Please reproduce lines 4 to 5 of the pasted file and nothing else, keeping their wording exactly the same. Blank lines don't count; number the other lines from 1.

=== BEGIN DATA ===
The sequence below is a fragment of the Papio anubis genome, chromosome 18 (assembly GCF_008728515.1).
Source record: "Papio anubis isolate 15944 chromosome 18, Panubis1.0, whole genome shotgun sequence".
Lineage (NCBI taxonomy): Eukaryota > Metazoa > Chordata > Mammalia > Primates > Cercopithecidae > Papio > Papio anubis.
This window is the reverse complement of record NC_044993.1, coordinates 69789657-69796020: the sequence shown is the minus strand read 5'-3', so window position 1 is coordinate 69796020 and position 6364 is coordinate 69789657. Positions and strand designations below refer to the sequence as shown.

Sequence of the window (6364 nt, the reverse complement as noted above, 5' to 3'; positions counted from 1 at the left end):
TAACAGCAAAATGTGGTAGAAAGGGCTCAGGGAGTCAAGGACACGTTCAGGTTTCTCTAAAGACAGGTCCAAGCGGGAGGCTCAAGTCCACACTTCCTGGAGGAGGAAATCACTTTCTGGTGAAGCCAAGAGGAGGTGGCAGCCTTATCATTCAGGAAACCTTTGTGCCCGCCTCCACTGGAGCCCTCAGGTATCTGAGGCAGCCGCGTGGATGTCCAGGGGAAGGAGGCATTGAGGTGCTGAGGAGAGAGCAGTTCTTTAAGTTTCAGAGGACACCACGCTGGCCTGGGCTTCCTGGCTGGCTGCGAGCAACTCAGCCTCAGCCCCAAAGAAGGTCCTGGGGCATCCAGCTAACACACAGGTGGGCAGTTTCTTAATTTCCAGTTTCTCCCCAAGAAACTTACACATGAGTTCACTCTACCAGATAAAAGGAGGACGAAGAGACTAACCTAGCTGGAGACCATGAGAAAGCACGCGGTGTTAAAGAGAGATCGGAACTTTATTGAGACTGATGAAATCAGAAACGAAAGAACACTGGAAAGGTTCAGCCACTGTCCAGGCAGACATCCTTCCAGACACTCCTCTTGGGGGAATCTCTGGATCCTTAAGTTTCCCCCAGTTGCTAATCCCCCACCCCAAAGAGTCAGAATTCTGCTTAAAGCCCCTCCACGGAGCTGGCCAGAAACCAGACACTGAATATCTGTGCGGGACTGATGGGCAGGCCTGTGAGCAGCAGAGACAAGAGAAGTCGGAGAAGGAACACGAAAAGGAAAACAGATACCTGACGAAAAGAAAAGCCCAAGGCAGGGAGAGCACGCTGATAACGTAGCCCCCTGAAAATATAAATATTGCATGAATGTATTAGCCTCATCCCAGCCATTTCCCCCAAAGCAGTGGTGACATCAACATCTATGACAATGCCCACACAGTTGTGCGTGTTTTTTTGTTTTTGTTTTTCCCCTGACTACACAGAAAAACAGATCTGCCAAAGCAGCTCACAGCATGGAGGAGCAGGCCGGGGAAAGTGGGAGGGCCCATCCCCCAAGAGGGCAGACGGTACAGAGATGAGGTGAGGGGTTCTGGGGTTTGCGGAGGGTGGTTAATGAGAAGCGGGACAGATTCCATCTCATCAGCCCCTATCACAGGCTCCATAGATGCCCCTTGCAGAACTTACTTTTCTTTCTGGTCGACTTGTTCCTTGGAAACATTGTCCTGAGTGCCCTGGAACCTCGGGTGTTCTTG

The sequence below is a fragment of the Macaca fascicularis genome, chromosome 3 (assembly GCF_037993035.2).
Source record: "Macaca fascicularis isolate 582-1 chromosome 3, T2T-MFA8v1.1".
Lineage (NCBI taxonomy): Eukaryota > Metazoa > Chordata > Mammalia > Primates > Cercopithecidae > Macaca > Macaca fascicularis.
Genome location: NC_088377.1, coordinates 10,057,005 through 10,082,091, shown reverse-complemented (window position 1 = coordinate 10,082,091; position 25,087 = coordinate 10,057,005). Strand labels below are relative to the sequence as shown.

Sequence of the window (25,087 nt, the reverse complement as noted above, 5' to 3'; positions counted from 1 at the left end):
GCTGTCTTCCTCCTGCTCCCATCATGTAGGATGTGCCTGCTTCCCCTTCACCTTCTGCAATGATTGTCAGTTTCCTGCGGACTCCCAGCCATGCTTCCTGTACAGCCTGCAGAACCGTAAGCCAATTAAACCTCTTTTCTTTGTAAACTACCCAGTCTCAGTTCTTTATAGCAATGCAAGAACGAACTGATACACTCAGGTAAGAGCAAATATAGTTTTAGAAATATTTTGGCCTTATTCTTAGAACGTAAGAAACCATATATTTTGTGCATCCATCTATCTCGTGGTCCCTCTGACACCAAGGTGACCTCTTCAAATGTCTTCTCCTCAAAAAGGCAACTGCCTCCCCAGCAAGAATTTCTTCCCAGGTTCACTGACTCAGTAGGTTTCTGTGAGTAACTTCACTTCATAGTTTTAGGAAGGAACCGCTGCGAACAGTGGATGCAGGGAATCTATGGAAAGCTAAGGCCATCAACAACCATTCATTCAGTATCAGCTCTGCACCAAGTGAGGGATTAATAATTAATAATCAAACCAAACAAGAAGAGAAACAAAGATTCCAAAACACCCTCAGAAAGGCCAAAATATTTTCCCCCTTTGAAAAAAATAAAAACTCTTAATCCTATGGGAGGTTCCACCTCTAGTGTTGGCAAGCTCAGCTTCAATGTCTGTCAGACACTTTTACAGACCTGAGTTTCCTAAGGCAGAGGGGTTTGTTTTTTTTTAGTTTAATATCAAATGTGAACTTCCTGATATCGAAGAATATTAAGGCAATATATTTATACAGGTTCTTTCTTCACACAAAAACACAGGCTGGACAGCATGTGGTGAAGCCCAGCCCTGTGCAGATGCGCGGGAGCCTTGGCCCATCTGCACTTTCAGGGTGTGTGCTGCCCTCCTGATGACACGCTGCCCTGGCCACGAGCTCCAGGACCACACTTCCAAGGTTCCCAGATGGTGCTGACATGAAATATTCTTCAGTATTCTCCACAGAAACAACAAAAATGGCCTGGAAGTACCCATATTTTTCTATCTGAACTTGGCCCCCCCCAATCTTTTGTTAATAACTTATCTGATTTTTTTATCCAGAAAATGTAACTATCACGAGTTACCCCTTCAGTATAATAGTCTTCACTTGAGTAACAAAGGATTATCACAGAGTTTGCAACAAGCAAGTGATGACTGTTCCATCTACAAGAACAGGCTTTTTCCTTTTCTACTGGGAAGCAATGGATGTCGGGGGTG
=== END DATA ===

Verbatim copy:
This window is the reverse complement of record NC_044993.1, coordinates 69789657-69796020: the sequence shown is the minus strand read 5'-3', so window position 1 is coordinate 69796020 and position 6364 is coordinate 69789657. Positions and strand designations below refer to the sequence as shown.

Sequence of the window (6364 nt, the reverse complement as noted above, 5' to 3'; positions counted from 1 at the left end):